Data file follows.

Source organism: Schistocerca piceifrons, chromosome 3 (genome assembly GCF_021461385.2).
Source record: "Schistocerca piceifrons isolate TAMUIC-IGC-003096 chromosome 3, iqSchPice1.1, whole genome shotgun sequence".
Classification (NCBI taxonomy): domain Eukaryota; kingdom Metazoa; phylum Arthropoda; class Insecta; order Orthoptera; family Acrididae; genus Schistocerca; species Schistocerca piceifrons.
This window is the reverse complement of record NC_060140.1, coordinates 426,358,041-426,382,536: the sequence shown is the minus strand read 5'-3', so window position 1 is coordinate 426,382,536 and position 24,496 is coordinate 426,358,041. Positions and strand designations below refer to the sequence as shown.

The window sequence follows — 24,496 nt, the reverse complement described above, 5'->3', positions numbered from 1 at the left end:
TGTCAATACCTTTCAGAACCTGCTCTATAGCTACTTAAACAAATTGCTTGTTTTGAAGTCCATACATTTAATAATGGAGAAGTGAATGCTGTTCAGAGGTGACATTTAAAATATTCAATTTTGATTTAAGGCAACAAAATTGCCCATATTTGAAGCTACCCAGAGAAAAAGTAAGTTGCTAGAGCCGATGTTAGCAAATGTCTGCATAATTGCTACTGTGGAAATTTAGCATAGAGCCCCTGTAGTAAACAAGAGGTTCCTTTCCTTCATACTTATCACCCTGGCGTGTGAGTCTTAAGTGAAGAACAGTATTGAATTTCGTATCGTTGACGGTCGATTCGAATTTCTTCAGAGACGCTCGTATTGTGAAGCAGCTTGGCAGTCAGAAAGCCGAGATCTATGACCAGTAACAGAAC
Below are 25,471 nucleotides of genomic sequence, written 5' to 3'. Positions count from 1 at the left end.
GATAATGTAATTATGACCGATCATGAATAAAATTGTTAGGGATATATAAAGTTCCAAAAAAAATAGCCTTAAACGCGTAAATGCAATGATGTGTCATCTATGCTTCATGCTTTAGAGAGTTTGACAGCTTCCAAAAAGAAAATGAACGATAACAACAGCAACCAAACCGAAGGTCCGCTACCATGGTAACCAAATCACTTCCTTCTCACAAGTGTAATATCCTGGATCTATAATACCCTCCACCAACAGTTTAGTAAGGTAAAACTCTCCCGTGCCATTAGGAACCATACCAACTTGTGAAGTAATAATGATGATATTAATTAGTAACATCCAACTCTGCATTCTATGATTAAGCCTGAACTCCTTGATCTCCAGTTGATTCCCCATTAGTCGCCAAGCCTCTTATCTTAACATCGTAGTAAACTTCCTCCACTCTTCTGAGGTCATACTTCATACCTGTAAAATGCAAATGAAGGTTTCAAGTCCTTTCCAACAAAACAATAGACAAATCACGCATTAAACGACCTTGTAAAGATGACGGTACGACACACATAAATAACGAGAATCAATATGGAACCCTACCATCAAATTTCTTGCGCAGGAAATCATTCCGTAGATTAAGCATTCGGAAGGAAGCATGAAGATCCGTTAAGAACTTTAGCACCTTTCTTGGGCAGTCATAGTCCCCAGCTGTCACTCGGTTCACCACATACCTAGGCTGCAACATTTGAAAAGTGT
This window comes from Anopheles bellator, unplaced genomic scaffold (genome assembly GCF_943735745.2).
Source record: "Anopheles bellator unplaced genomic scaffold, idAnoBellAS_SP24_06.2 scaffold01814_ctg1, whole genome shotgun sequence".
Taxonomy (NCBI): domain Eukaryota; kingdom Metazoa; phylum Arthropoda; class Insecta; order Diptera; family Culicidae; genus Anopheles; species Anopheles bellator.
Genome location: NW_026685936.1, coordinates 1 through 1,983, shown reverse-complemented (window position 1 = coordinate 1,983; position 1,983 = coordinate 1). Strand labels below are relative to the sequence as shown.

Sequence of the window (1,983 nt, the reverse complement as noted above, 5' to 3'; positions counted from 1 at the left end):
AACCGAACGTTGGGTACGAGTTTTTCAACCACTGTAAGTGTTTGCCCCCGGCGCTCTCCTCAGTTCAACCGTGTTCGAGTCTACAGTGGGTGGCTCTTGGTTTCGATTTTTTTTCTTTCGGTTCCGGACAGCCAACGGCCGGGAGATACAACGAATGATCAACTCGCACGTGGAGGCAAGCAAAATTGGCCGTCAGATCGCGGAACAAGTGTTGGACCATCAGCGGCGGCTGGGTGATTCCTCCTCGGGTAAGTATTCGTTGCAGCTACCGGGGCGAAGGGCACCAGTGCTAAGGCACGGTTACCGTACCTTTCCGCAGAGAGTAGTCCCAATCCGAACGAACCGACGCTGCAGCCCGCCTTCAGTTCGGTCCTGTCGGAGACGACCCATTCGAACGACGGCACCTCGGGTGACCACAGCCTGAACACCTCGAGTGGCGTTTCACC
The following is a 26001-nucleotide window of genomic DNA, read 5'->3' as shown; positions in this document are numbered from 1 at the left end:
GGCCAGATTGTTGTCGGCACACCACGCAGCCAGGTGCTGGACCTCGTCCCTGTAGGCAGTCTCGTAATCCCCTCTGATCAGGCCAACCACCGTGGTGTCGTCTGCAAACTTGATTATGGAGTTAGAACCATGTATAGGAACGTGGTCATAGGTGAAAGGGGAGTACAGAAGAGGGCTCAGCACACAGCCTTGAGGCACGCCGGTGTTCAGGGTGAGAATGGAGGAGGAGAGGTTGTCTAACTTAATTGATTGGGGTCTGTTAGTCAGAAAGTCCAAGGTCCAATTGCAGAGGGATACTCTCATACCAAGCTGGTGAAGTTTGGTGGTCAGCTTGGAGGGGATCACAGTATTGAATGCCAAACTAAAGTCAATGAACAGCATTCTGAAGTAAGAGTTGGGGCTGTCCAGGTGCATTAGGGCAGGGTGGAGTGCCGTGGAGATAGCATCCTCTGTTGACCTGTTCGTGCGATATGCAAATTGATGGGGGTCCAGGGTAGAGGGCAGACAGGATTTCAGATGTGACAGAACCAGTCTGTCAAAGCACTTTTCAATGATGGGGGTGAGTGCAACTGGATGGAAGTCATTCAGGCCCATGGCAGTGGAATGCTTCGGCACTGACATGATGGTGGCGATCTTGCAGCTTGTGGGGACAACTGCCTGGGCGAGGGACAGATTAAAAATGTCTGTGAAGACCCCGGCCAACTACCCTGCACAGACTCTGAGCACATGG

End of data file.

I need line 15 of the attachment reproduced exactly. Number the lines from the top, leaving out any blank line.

The following is a 26001-nucleotide window of genomic DNA, read 5'->3' as shown; positions in this document are numbered from 1 at the left end: